And thus, one can now see the growing self-contradiction in the Tea Party movement, for more and more the Tea Parties focus on national issues, rather than taking into account their local communities. Speeches by Sarah Palin, Tom Tancredo, and Michele Bachmann in front of angry protestors dressed like minutemen on April 15 did absolutely nothing to restore our freedoms. Directing anger towards Barack Obama does equally little, as replacing one talking puppet with another would do little to change the state of our nation. I do not think that I would be any freer today with John McCain rather than Barack Obama as president.

I do not mean to condemn the Tea Party movement. I simply hope to remind these people, who claim to respect the founders, of what the American revolutionaries hoped future Americans would never forget: we must create freedom for ourselves at the local level before we can expect to see freedom for our nation as a whole. We must direct our resources not towards 2012 presidential and congressional campaigns, but towards mayoral and city council elections, reform of local government contracts with power and water companies, and reform of local law enforcement agencies. In short, we must have liberty-oriented local communities before we can ever hope to have a liberty-oriented national community.

While we’re at it, why not push for a permanent transfer of power to local communities via rejection of federal funds in as many areas as possible? Rather than attempting some treasonous action, this would in fact be taking our nation in the direction that our founder’s intended, the direction of local governance with political ties between communities only in those areas that were absolutely necessary. Political philosophers as far back as the ancient Greeks understood that the more autonomous a community is in its political associations, the freer its members can expect to be – the very reason that the anti-federalists used pseudonyms of Greeks and Romans who were opposed to the expansion of their respective empires.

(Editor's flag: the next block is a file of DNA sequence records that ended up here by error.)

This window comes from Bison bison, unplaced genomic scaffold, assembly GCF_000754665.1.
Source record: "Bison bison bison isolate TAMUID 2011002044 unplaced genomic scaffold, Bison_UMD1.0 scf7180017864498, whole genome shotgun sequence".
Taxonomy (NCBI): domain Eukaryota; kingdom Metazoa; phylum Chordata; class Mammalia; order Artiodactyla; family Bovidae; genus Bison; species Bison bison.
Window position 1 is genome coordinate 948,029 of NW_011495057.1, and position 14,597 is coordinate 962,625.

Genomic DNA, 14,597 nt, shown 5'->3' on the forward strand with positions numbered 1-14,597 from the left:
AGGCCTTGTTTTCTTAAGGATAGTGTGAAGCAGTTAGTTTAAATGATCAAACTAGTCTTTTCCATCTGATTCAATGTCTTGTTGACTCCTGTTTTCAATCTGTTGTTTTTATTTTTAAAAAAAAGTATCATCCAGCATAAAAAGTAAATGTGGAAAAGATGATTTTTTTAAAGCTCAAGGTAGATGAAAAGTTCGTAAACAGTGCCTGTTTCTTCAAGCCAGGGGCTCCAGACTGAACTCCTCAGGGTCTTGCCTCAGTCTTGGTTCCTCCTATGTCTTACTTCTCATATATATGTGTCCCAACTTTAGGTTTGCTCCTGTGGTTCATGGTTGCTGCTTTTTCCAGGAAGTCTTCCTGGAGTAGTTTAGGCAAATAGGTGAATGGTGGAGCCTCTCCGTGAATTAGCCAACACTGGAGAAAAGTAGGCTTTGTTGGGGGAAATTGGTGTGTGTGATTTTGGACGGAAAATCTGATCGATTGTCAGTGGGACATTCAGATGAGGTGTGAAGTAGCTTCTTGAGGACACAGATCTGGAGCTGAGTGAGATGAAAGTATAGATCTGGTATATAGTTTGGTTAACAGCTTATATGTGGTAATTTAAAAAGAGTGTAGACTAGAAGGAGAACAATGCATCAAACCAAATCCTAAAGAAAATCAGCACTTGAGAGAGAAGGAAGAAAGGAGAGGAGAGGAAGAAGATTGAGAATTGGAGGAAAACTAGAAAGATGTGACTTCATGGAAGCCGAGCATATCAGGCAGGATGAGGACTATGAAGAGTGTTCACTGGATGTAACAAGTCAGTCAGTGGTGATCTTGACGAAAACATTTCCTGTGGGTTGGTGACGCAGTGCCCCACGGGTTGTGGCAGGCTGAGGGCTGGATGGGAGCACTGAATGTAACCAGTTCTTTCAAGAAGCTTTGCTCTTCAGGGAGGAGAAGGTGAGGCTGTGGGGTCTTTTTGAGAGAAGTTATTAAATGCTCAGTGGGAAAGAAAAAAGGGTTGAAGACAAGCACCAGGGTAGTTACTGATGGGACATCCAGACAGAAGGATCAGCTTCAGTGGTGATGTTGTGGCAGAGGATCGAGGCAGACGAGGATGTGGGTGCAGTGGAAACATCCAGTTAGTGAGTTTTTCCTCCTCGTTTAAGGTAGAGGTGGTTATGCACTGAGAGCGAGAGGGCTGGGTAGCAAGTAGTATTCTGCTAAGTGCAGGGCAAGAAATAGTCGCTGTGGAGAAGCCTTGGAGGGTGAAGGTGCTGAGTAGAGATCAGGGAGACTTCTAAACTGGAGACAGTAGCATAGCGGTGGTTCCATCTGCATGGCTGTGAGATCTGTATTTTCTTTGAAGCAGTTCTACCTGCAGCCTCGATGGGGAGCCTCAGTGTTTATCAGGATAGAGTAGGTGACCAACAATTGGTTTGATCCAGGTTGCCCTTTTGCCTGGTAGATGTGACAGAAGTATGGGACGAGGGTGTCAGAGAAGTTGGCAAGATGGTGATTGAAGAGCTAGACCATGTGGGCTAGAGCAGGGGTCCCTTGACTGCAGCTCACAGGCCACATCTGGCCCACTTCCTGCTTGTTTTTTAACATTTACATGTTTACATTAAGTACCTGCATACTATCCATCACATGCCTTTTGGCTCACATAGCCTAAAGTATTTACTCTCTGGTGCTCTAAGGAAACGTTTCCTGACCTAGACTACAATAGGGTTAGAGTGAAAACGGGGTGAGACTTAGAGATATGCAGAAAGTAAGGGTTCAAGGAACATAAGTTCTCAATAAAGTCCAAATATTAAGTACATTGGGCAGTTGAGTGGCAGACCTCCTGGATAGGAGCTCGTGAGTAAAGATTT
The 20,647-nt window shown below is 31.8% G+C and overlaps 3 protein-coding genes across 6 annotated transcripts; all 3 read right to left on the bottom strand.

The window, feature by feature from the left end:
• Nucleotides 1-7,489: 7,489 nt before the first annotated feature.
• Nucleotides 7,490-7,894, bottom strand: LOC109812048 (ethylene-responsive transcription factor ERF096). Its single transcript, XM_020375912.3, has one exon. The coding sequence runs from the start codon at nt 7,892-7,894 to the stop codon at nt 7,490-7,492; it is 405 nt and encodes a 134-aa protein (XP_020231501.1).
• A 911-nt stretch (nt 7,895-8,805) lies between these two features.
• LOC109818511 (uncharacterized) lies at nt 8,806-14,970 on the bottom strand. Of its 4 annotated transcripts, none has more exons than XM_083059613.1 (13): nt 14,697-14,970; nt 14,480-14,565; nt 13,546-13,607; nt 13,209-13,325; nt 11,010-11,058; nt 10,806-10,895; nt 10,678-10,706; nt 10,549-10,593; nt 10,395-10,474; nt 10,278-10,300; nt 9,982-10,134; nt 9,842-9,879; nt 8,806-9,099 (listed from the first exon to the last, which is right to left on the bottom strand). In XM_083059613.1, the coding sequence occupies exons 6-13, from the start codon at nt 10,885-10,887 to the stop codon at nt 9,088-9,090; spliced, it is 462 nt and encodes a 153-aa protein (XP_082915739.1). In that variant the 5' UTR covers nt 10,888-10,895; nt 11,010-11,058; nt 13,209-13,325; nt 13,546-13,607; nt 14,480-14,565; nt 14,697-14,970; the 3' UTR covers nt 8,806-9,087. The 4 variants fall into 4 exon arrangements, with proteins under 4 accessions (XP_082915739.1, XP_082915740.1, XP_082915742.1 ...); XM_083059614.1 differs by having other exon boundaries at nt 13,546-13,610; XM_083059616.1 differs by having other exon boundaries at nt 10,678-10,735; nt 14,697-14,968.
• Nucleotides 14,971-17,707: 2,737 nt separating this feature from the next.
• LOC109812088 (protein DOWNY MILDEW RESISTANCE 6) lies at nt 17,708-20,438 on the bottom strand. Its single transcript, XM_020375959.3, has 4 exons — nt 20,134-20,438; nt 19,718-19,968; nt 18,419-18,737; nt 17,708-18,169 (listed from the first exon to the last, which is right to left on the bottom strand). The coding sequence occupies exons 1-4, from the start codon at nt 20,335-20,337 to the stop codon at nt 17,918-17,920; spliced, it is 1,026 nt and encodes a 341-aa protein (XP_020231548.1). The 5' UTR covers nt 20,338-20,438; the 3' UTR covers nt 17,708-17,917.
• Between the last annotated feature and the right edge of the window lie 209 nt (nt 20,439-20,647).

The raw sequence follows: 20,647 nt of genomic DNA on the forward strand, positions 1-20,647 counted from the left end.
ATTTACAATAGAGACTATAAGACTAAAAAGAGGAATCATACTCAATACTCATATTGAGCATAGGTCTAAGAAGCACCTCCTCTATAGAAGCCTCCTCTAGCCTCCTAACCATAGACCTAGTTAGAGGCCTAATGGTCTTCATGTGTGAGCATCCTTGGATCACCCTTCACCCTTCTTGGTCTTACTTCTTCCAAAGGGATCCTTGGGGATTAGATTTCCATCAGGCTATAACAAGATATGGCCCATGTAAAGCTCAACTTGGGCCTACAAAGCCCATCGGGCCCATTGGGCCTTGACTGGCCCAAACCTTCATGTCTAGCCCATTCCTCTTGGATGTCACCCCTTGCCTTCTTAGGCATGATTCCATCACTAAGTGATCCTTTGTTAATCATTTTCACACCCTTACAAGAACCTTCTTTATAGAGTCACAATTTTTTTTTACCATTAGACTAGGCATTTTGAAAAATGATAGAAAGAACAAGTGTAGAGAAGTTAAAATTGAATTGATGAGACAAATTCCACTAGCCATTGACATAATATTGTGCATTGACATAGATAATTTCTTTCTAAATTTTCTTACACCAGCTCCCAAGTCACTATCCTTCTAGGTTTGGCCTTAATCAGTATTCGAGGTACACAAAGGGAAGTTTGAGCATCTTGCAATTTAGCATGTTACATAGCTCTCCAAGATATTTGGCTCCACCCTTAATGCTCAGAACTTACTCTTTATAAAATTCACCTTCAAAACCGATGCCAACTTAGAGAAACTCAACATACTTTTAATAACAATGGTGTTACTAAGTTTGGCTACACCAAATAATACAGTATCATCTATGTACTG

There truly is a mountain of potential in the Tea Party movement. If I thought that the movement was just one more example of pointless political anger, then I would not anguish so much at the attempts made to hijack it by the political class. I echo the sentiments of Noam Chomsky, who recently told a Wisconsin crowd that the Tea Party movement is something to be taken seriously, and something to be reached out to by any and all who wish to see real change in our nation.

Whether history will remember the Tea Parties as a catalyst for real change or a political movement that became one more element of a system characterized by big-government stasis will hinge on whether or not this movement is able to mobilize for real change at the local level. If this begins to occur, then I truly may begin to hope for the day when we will fight to maintain, rather than obtain, the freedoms that Patrick Henry and his cohorts hoped to secure for all Americans.